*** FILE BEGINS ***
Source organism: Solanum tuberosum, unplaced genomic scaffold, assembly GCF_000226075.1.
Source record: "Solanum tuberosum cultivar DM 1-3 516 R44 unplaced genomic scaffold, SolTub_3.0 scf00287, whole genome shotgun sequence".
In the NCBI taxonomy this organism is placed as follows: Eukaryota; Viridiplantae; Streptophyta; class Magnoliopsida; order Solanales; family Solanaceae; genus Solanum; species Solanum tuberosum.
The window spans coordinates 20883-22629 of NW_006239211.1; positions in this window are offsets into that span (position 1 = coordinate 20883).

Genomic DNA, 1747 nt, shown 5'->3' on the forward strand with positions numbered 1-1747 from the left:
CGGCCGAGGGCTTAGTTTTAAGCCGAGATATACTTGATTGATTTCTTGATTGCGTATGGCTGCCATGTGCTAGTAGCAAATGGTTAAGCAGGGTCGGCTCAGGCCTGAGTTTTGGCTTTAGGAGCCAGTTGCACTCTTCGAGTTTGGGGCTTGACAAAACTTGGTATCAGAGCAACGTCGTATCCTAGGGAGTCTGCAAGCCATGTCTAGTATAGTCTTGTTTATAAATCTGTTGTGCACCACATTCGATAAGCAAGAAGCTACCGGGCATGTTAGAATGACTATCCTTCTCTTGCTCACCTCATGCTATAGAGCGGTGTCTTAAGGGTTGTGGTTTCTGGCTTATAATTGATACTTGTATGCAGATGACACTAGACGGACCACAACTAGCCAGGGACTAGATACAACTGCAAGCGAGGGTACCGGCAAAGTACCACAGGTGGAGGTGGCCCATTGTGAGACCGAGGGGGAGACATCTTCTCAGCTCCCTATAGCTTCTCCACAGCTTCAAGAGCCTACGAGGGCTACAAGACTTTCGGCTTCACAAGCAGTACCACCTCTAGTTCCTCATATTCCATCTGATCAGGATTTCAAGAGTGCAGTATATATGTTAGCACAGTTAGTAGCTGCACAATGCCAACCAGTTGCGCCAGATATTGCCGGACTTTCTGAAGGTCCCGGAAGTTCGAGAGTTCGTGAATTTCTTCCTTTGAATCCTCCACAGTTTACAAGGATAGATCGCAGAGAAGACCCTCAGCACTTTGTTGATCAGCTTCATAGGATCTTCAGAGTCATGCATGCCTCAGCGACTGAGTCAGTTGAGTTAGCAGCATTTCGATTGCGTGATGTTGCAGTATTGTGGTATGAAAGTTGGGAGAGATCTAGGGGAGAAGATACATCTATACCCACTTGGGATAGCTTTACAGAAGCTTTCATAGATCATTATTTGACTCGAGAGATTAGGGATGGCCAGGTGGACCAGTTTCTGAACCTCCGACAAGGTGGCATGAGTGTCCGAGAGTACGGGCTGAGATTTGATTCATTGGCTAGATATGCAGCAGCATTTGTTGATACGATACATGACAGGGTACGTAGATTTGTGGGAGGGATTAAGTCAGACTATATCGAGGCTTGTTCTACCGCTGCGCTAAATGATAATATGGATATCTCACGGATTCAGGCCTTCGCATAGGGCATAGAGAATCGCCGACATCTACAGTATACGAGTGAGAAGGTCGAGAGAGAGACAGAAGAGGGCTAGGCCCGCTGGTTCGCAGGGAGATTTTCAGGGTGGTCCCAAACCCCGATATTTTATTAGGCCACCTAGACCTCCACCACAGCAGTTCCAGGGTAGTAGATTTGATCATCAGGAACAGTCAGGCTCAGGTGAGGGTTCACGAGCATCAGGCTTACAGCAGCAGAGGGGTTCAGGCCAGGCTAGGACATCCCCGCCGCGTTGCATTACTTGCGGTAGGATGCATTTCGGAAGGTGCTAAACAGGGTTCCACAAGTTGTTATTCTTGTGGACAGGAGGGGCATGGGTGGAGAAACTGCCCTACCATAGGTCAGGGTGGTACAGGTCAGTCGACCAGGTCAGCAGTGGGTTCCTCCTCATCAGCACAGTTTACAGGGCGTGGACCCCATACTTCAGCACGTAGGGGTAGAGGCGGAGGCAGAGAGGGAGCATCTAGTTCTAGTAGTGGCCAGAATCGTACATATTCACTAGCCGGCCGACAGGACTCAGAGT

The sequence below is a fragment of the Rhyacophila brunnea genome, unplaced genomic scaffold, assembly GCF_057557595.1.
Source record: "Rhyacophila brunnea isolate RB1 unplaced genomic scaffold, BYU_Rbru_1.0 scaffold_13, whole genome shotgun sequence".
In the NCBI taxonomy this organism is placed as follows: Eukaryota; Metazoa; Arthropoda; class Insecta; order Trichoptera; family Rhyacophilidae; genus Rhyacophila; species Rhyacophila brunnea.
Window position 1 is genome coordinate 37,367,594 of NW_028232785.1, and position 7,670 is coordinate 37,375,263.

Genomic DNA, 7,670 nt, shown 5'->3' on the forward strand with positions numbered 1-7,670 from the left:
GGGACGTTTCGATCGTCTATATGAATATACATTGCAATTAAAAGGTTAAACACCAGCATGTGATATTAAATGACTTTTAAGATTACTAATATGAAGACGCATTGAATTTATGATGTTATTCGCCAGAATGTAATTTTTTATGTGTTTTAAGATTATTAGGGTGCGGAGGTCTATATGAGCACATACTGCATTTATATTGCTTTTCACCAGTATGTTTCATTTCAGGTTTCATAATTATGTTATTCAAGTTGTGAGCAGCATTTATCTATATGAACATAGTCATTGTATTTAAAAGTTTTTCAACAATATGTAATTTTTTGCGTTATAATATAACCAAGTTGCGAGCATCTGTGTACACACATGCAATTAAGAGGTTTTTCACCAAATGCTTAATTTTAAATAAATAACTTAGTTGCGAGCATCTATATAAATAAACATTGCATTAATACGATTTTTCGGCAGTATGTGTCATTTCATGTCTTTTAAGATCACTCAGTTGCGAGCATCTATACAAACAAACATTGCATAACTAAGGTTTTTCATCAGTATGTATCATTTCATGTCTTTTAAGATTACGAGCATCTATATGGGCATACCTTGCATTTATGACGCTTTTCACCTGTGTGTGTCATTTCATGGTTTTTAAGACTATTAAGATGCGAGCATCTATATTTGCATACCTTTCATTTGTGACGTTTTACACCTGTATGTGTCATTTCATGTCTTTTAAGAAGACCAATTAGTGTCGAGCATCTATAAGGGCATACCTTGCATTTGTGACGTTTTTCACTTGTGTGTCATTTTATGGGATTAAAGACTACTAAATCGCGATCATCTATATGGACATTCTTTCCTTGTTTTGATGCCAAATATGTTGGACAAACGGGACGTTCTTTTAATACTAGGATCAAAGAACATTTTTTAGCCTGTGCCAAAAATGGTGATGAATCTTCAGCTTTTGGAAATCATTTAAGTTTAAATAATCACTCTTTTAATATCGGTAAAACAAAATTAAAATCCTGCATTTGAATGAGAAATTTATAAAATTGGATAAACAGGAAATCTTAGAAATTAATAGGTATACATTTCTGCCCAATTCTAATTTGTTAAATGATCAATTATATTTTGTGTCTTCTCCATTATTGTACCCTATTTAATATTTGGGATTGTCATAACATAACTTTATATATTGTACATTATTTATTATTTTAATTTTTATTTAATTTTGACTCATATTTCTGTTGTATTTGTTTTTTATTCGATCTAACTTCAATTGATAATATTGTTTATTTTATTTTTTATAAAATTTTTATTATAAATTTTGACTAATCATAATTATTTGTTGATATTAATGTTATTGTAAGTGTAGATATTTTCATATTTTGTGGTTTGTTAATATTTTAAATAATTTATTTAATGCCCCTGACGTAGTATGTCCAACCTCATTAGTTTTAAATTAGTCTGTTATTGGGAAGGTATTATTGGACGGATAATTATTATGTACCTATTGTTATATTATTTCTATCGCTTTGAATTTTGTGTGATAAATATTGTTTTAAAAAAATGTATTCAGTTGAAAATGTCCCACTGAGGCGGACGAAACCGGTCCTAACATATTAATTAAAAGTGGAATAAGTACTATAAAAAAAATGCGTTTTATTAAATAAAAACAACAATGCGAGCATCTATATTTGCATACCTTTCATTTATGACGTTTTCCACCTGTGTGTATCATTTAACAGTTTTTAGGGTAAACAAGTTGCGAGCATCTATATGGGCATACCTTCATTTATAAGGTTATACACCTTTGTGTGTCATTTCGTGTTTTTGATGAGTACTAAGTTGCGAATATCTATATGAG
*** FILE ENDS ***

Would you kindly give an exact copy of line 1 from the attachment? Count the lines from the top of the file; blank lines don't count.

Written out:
Source organism: Solanum tuberosum, unplaced genomic scaffold, assembly GCF_000226075.1.